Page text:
Sunseeker has revealed its first all-new Superhawk in more than a decade, with the Superhawk 55, which will mark a spectacular return to the open-cruiser market.
With its sharp new look, the Sunseeker Superhawk 55 will see the British yard return to a focus on sporty handling that we haven’t seen since the Superhawk 43 disappeared from the British yard’s books back in 2009.
Although a taller, beamier, more luxurious iteration of the famous Superhawk name, as befits today’s more accommodation-hungry market, its performance heritage is clear.
That long, lean profile, the wraparound glazing with a complex double-curved windscreen and a dominant new central helm position flanked by two navigators’ seats speaks volumes about its sporting intent.
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We particularly like the pantograph doors in the sidescreens that connect the cockpit to the side-decks. And check out those neat Union Jack homages in the transom gates and skylights under the windscreen.
The cockpit layout is intended to be versatile but with a focus on fun in the sun. Highlights include oversized three-person sun pads, L-shaped corner seats that slide in towards the table for dining, and a huge central wetbar with all the mod cons including a pop-up waterproof television.
The forward sun pad also slides forward to reveal a second hi-lo table and foredeck dining area, while the aft one conceals a large watersports drawer for waterskis, inflatable SUPs and other water toys.
There’s even a flooding garage tucked behind the hydraulic bathing platform large enough to take a Williams 325 jet tender as well as a pair of Seabobs.
Although the renderings show a fully open boat, there will be a hard top option for those who want more protection from the elements.
The big change from previous Superhawk models is the size and quality of the below decks accommodation. Rather than being a slender speed machine, the new Superhawk 55 features a sizeable lower saloon and galley amidships plus two separate cabins, both with ensuite bathrooms.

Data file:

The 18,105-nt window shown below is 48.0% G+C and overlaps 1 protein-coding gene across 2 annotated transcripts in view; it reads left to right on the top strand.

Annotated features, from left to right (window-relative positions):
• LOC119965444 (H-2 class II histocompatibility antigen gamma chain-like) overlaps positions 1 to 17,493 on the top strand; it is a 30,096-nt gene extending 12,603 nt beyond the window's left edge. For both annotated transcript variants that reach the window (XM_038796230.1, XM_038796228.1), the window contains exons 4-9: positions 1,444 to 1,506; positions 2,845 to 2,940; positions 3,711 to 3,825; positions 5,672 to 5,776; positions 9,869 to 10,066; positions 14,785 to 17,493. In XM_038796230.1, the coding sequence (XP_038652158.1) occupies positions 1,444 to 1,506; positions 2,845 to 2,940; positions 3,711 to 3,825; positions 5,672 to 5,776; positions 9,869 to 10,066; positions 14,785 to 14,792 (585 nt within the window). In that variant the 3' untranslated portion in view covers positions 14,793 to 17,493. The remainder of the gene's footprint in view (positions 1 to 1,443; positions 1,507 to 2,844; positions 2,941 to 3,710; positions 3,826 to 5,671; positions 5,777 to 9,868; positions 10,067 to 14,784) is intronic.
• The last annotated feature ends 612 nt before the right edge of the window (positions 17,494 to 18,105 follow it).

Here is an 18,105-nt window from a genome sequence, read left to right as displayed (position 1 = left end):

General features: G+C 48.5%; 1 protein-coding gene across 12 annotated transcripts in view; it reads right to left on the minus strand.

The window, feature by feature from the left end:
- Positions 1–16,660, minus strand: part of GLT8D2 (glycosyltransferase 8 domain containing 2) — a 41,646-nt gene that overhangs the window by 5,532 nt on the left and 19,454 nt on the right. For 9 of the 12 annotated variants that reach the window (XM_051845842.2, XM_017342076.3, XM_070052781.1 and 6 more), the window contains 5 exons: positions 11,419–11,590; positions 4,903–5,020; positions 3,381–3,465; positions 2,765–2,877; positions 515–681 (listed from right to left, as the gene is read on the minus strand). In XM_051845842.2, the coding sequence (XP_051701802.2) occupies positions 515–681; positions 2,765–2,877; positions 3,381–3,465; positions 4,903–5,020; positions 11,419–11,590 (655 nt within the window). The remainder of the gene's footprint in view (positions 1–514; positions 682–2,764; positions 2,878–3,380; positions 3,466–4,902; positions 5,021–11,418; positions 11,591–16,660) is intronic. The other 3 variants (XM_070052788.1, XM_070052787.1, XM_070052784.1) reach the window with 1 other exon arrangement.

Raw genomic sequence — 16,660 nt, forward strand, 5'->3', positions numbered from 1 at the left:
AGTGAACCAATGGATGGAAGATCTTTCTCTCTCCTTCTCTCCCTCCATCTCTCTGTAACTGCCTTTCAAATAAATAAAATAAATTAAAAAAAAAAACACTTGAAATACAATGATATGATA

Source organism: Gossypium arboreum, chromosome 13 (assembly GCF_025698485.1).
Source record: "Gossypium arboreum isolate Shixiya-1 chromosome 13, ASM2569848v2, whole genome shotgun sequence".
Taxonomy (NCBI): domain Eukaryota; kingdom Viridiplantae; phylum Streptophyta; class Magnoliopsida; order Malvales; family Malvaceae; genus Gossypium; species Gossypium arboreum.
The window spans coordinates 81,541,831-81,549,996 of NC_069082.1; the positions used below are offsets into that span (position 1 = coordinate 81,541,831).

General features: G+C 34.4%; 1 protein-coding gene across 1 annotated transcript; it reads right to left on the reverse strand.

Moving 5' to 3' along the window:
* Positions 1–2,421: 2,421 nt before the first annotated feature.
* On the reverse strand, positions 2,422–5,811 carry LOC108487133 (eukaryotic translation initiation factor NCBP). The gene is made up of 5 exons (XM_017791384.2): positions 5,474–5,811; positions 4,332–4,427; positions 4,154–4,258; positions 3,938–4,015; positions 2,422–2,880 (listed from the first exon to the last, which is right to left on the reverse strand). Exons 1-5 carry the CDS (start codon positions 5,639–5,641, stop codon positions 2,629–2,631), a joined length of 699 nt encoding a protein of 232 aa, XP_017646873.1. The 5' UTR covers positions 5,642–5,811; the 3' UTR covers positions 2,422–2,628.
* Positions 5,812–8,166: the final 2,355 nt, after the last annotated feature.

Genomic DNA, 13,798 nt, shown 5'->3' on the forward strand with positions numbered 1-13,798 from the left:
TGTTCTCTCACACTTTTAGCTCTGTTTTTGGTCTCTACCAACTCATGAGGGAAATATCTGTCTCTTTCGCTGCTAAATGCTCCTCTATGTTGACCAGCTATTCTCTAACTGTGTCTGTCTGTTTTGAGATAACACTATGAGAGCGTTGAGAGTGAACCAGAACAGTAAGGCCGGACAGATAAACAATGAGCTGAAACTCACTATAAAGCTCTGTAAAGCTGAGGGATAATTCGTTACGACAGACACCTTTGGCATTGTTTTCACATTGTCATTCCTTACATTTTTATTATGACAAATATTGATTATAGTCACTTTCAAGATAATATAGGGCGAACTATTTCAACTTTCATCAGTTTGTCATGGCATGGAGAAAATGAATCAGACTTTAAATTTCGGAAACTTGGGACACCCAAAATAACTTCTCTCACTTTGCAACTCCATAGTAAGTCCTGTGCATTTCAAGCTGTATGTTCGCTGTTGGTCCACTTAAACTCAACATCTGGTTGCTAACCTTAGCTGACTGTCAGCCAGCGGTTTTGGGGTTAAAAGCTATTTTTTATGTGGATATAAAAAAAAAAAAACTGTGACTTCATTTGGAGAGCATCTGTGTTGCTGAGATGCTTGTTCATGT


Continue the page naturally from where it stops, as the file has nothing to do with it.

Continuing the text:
The full beam mid-cabin is likely to be the owner’s choice but the forward VIP doesn’t look far behind in terms of style and space.
The new Superhawk 55’s powertrain is also less extreme than some of its predecessors. Twin 725hp Volvo Penta IPS950 pods are the only choice, and look to deliver a top speed of 40 knots at half load in cool-water latitudes, although Sunseeker is underplaying its potential by quoting a top speed of 38 knots. The hull is entirely new and designed to give a suitably sporty driving experience.
The first Superhawk 55 should launch in June next year with the world premiere at the 2022 Cannes Yachting Festival. Prices start at £1,180,000 excluding taxes but we are assured the standard model comes with a high turnkey specification.
The only big-ticket options will be the carbon-fibre hardtop, Seakeeper 6 stabiliser and a bigger generator for boats bound for the tropics.
“I’ve been badgering Sunseeker to build a new Superhawk for years so I’m thrilled it has finally bitten the bullet,” says MBY editor Hugo Andreae.
“I love the way it looks and am sure this bigger, more luxurious iteration will be a roaring success but a part of me still wishes it was a pencil-thin speed machine capable of 50 knots.”
Sunseeker’s Hawk range: A potted history
Having prepared the ground for performance-focussed open boats in the early 1980s with models such as the XPS34, Monterey 27 and Mexico 24, Sunseeker’s first real ‘Hawk’ was the hugely successful Tomahawk 37, 292 of which were sold between 1987-1992.
The Mohawk 29, Hawk 27 and Thunderhawk 43 followed in quick succession before the first Superhawk, the 50, was launched in 1991.
This was followed by the Tomahawk 41 before a string of Superhawks of different lengths picked up the baton. Arguably the most famous of these was the Superhawk 34 (1997-2004), that starred in the epic River Thames chase sequence in the Bond film The World is Not Enough.
However, in terms of numbers sold (330) as well as their outrageous looks and performance, it was the Superhawks 48 and 50 (1995-2005) that stole people’s hearts.
The latter’s triple-surface drive configuration had a top speed of 50 knots and an outrageously long, pointy foredeck.